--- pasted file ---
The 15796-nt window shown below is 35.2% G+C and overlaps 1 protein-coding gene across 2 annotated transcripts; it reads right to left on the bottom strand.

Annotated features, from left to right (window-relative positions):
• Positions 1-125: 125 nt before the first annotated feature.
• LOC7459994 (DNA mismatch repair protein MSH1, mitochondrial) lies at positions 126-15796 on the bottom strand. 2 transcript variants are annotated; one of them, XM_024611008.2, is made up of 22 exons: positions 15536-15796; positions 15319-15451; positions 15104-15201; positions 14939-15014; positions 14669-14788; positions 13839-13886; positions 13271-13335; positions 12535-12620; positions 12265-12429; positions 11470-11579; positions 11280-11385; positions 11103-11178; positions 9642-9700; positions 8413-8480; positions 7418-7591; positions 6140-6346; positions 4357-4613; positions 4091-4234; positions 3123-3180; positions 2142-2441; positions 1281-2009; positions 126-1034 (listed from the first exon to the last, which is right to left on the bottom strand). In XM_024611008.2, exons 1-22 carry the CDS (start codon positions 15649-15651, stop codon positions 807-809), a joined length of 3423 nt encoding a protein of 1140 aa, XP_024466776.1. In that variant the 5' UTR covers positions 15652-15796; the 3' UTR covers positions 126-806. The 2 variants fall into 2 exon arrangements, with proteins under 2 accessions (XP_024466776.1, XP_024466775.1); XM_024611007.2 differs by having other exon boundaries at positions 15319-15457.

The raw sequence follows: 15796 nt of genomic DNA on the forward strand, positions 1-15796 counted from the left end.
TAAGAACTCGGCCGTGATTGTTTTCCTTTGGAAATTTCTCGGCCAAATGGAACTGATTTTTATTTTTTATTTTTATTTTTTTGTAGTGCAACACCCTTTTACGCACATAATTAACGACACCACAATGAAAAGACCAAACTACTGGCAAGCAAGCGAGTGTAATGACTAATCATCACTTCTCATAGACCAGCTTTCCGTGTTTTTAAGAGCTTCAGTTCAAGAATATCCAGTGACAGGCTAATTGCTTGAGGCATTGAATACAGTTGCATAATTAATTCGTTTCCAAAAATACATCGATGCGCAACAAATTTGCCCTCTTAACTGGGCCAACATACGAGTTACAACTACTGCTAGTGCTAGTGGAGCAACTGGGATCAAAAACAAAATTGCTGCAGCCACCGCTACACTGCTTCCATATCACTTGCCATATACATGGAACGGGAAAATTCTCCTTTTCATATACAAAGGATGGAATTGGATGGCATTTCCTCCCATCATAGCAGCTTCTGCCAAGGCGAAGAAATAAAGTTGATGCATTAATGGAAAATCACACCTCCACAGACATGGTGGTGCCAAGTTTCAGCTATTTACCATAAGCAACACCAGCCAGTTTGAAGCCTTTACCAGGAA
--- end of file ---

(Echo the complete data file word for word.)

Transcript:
The 15796-nt window shown below is 35.2% G+C and overlaps 1 protein-coding gene across 2 annotated transcripts; it reads right to left on the bottom strand.

Annotated features, from left to right (window-relative positions):
• Positions 1-125: 125 nt before the first annotated feature.
• LOC7459994 (DNA mismatch repair protein MSH1, mitochondrial) lies at positions 126-15796 on the bottom strand. 2 transcript variants are annotated; one of them, XM_024611008.2, is made up of 22 exons: positions 15536-15796; positions 15319-15451; positions 15104-15201; positions 14939-15014; positions 14669-14788; positions 13839-13886; positions 13271-13335; positions 12535-12620; positions 12265-12429; positions 11470-11579; positions 11280-11385; positions 11103-11178; positions 9642-9700; positions 8413-8480; positions 7418-7591; positions 6140-6346; positions 4357-4613; positions 4091-4234; positions 3123-3180; positions 2142-2441; positions 1281-2009; positions 126-1034 (listed from the first exon to the last, which is right to left on the bottom strand). In XM_024611008.2, exons 1-22 carry the CDS (start codon positions 15649-15651, stop codon positions 807-809), a joined length of 3423 nt encoding a protein of 1140 aa, XP_024466776.1. In that variant the 5' UTR covers positions 15652-15796; the 3' UTR covers positions 126-806. The 2 variants fall into 2 exon arrangements, with proteins under 2 accessions (XP_024466776.1, XP_024466775.1); XM_024611007.2 differs by having other exon boundaries at positions 15319-15457.

The raw sequence follows: 15796 nt of genomic DNA on the forward strand, positions 1-15796 counted from the left end.
TAAGAACTCGGCCGTGATTGTTTTCCTTTGGAAATTTCTCGGCCAAATGGAACTGATTTTTATTTTTTATTTTTATTTTTTTGTAGTGCAACACCCTTTTACGCACATAATTAACGACACCACAATGAAAAGACCAAACTACTGGCAAGCAAGCGAGTGTAATGACTAATCATCACTTCTCATAGACCAGCTTTCCGTGTTTTTAAGAGCTTCAGTTCAAGAATATCCAGTGACAGGCTAATTGCTTGAGGCATTGAATACAGTTGCATAATTAATTCGTTTCCAAAAATACATCGATGCGCAACAAATTTGCCCTCTTAACTGGGCCAACATACGAGTTACAACTACTGCTAGTGCTAGTGGAGCAACTGGGATCAAAAACAAAATTGCTGCAGCCACCGCTACACTGCTTCCATATCACTTGCCATATACATGGAACGGGAAAATTCTCCTTTTCATATACAAAGGATGGAATTGGATGGCATTTCCTCCCATCATAGCAGCTTCTGCCAAGGCGAAGAAATAAAGTTGATGCATTAATGGAAAATCACACCTCCACAGACATGGTGGTGCCAAGTTTCAGCTATTTACCATAAGCAACACCAGCCAGTTTGAAGCCTTTACCAGGAA